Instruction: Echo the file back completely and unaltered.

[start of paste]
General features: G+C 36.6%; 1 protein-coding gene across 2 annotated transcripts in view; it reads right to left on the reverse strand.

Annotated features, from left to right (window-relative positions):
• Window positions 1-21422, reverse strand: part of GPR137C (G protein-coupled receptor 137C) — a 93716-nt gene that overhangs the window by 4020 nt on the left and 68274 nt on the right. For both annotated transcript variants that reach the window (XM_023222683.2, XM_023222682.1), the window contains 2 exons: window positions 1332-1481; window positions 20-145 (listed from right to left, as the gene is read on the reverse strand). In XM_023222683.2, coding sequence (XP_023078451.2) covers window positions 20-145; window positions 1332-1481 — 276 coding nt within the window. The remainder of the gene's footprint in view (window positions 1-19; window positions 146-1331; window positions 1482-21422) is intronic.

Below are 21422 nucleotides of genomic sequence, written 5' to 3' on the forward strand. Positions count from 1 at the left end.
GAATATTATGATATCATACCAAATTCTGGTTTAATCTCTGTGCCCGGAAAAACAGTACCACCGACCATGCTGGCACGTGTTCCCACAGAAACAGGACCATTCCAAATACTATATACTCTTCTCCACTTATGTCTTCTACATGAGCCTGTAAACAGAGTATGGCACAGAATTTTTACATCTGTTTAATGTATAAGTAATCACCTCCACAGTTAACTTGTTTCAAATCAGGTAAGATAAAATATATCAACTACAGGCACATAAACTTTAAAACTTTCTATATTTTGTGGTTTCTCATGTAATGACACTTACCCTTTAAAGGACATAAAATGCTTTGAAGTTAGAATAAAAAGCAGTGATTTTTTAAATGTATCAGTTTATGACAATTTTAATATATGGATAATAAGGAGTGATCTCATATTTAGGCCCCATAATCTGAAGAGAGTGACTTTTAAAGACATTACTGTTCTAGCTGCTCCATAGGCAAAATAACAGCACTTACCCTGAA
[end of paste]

General features: G+C 36.6%; 1 protein-coding gene across 2 annotated transcripts in view; it reads right to left on the reverse strand.

Annotated features, from left to right (window-relative positions):
• Window positions 1-21422, reverse strand: part of GPR137C (G protein-coupled receptor 137C) — a 93716-nt gene that overhangs the window by 4020 nt on the left and 68274 nt on the right. For both annotated transcript variants that reach the window (XM_023222683.2, XM_023222682.1), the window contains 2 exons: window positions 1332-1481; window positions 20-145 (listed from right to left, as the gene is read on the reverse strand). In XM_023222683.2, coding sequence (XP_023078451.2) covers window positions 20-145; window positions 1332-1481 — 276 coding nt within the window. The remainder of the gene's footprint in view (window positions 1-19; window positions 146-1331; window positions 1482-21422) is intronic.

Below are 21422 nucleotides of genomic sequence, written 5' to 3' on the forward strand. Positions count from 1 at the left end.
GAATATTATGATATCATACCAAATTCTGGTTTAATCTCTGTGCCCGGAAAAACAGTACCACCGACCATGCTGGCACGTGTTCCCACAGAAACAGGACCATTCCAAATACTATATACTCTTCTCCACTTATGTCTTCTACATGAGCCTGTAAACAGAGTATGGCACAGAATTTTTACATCTGTTTAATGTATAAGTAATCACCTCCACAGTTAACTTGTTTCAAATCAGGTAAGATAAAATATATCAACTACAGGCACATAAACTTTAAAACTTTCTATATTTTGTGGTTTCTCATGTAATGACACTTACCCTTTAAAGGACATAAAATGCTTTGAAGTTAGAATAAAAAGCAGTGATTTTTTAAATGTATCAGTTTATGACAATTTTAATATATGGATAATAAGGAGTGATCTCATATTTAGGCCCCATAATCTGAAGAGAGTGACTTTTAAAGACATTACTGTTCTAGCTGCTCCATAGGCAAAATAACAGCACTTACCCTGAA